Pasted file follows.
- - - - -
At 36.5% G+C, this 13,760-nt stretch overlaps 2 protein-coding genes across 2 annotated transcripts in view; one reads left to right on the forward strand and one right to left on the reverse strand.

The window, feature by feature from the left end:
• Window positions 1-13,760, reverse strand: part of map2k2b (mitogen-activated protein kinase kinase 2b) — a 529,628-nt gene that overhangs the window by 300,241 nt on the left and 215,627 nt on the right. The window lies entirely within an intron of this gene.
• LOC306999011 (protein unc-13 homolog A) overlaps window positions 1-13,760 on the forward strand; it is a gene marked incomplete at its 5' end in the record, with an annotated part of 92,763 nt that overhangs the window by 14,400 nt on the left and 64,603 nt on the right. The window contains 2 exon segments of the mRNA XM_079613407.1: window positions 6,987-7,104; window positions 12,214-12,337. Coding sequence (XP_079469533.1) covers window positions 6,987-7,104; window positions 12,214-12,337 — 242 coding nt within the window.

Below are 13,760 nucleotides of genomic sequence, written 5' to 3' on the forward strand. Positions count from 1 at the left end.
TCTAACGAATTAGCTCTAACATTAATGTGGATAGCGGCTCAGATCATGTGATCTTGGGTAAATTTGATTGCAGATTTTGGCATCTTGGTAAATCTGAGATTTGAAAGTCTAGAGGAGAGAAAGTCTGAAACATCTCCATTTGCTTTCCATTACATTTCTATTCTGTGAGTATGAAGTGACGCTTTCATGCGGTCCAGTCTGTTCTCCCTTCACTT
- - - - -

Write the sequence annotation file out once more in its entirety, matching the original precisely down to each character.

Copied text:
At 36.5% G+C, this 13,760-nt stretch overlaps 2 protein-coding genes across 2 annotated transcripts in view; one reads left to right on the forward strand and one right to left on the reverse strand.

The window, feature by feature from the left end:
• Window positions 1-13,760, reverse strand: part of map2k2b (mitogen-activated protein kinase kinase 2b) — a 529,628-nt gene that overhangs the window by 300,241 nt on the left and 215,627 nt on the right. The window lies entirely within an intron of this gene.
• LOC306999011 (protein unc-13 homolog A) overlaps window positions 1-13,760 on the forward strand; it is a gene marked incomplete at its 5' end in the record, with an annotated part of 92,763 nt that overhangs the window by 14,400 nt on the left and 64,603 nt on the right. The window contains 2 exon segments of the mRNA XM_079613407.1: window positions 6,987-7,104; window positions 12,214-12,337. Coding sequence (XP_079469533.1) covers window positions 6,987-7,104; window positions 12,214-12,337 — 242 coding nt within the window.

Below are 13,760 nucleotides of genomic sequence, written 5' to 3' on the forward strand. Positions count from 1 at the left end.
TCTAACGAATTAGCTCTAACATTAATGTGGATAGCGGCTCAGATCATGTGATCTTGGGTAAATTTGATTGCAGATTTTGGCATCTTGGTAAATCTGAGATTTGAAAGTCTAGAGGAGAGAAAGTCTGAAACATCTCCATTTGCTTTCCATTACATTTCTATTCTGTGAGTATGAAGTGACGCTTTCATGCGGTCCAGTCTGTTCTCCCTTCACTT